Presentation slides from forensics company Elcomsoft have recently been leaked to Motherboard and in them the company is advising law enforcement to avoid looking at iPhones that have Face ID, as doing that might trigger the mechanism.
For those of you unfamiliar with the iPhone Face ID unlock system: if someone does look at it five times, and they are not who they’re supposed to be, they will be locked out and the iPhone will ask for a passcode. Under the Fifth Amendment, they will most likely not obtain it, which would result in suspects being protected from providing testimonies that might incriminate them, as a passcode is considered ‘testimonial’ evidence.
This comes shortly after the FBI allegedly forced a suspect to unlock his iPhone X via Face ID – while some warrants can offer the permission to do so, the option to use the suspect’s face might not always be there.
The Elcomsoft slide continues to talk about the challenges face recognition has for law enforcement – while you can easily avoid a fingerprint sensor, a Face ID system can be triggered just by raising the screen or tapping it, this way losing one chance to unlock it, purely by mistake.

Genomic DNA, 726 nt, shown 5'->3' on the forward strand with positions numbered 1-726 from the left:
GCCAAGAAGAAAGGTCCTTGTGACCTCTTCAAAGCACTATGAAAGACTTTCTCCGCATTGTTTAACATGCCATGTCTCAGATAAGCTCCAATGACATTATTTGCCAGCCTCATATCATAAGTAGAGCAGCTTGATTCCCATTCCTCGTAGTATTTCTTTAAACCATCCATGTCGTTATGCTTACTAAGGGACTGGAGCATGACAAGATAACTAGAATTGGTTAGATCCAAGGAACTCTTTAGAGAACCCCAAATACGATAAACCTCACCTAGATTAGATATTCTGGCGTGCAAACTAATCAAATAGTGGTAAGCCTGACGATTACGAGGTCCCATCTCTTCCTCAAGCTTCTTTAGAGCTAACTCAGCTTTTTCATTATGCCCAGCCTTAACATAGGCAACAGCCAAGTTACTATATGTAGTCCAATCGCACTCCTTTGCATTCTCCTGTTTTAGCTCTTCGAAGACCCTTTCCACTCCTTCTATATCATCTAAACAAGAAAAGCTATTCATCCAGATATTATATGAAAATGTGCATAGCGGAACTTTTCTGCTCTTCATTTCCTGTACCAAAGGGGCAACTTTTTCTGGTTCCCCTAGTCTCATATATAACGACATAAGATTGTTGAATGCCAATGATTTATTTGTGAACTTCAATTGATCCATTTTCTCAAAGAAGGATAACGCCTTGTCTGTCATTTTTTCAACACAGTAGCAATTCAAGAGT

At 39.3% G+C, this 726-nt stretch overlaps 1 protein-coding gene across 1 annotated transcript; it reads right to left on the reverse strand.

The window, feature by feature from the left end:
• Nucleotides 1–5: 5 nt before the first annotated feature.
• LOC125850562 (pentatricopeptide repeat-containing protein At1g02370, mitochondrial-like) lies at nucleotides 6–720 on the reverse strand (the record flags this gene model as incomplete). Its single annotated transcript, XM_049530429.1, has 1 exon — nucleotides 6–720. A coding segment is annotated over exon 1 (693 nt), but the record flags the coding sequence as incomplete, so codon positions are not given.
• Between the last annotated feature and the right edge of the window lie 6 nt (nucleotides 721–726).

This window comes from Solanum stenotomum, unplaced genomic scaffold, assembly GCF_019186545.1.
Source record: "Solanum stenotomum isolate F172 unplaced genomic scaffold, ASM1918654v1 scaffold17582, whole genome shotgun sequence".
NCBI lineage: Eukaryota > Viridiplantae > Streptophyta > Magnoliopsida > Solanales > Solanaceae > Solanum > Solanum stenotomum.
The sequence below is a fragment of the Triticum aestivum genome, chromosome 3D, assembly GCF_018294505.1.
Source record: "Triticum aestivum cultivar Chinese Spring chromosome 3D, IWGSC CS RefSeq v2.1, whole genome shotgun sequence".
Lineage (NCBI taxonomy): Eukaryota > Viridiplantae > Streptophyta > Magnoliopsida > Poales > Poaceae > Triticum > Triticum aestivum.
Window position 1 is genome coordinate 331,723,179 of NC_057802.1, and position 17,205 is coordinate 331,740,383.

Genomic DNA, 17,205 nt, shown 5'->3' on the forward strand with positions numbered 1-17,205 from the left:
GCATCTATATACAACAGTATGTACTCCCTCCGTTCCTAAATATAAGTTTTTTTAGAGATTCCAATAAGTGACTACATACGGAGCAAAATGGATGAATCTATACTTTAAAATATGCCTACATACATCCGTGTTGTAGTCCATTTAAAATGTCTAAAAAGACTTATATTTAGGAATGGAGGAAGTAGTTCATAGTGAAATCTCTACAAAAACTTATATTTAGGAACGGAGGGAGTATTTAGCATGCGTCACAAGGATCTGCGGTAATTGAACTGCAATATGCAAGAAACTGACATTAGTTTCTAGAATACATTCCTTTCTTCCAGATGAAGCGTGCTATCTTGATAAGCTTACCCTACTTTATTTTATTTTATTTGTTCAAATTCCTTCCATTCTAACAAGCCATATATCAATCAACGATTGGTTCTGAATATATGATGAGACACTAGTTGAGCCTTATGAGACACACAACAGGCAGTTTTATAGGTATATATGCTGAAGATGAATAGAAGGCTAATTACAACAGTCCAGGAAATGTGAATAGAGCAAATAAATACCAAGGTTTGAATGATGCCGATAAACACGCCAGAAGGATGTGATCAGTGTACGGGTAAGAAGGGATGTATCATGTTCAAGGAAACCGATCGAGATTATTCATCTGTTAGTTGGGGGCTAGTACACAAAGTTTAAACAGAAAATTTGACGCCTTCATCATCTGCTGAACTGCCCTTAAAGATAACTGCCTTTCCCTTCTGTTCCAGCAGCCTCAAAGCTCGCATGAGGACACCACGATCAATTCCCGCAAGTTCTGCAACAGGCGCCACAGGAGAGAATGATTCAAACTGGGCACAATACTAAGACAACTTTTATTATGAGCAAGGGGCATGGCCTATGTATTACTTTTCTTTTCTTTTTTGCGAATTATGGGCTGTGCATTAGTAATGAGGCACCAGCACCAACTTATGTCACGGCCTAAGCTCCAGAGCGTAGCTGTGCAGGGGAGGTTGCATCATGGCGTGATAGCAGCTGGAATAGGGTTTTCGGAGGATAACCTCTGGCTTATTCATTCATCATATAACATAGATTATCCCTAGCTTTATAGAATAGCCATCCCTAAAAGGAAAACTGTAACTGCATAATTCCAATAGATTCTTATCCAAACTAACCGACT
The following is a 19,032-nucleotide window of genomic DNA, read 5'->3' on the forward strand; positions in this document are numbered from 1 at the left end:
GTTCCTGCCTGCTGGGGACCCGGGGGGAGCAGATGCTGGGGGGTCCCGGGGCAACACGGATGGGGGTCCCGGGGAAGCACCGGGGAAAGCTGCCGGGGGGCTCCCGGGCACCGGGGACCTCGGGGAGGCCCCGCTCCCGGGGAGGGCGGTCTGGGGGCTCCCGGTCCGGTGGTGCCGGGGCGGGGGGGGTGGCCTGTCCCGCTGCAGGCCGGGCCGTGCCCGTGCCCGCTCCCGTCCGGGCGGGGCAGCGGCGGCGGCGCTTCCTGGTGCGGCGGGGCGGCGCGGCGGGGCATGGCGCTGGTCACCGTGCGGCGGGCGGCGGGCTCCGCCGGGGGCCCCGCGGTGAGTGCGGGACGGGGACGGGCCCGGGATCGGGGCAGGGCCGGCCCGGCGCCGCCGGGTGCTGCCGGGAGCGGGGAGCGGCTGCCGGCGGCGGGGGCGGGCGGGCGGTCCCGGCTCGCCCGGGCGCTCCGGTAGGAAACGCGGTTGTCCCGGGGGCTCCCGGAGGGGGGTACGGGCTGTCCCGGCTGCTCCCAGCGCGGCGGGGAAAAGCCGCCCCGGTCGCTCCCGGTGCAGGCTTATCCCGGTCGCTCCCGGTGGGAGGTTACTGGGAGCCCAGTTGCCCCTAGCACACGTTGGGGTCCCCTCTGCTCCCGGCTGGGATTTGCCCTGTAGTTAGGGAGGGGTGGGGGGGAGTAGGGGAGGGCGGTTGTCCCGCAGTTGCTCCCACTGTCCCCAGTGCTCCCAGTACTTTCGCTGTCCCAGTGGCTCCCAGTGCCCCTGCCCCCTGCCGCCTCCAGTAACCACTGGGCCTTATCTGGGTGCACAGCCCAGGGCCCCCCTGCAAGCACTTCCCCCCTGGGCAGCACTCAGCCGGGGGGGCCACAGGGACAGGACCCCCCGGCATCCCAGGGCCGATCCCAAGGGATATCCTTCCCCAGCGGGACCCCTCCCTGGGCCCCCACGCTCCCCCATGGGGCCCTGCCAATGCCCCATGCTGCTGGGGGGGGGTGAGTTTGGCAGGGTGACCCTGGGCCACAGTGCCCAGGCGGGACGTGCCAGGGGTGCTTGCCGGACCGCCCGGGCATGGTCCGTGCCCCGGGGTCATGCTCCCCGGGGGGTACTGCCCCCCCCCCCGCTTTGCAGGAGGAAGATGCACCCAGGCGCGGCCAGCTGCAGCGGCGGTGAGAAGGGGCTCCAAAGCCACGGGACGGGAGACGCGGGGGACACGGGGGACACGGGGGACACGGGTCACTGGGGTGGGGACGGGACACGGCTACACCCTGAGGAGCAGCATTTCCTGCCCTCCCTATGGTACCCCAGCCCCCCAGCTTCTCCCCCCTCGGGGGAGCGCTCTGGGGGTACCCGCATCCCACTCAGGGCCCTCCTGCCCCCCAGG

For now, the agencies rely on something called GrayKey, a device that has had, so far, success in unlocking more modern iPhones by going through different passcode combinations. The device can generate the password for a smartphone in about three days or longer for more complex, six-digit passwords, while for others, around two hours.
After the device is unlocked, the full content of the file system is downloaded into the GrayKey device and from there on, it can all be accessed through a web-based interface on a computer and then be downloaded for further analysis.
Obviously, the biggest worry here is that anyone could pocket a GrayKey, start unlocking phones left and right and steal information, but, for now, according to Grayshift, the company that manufactures it, they are not associating with civilians. In order to gain access, you’ll have to pass through a portal that screens for law enforcement affiliation.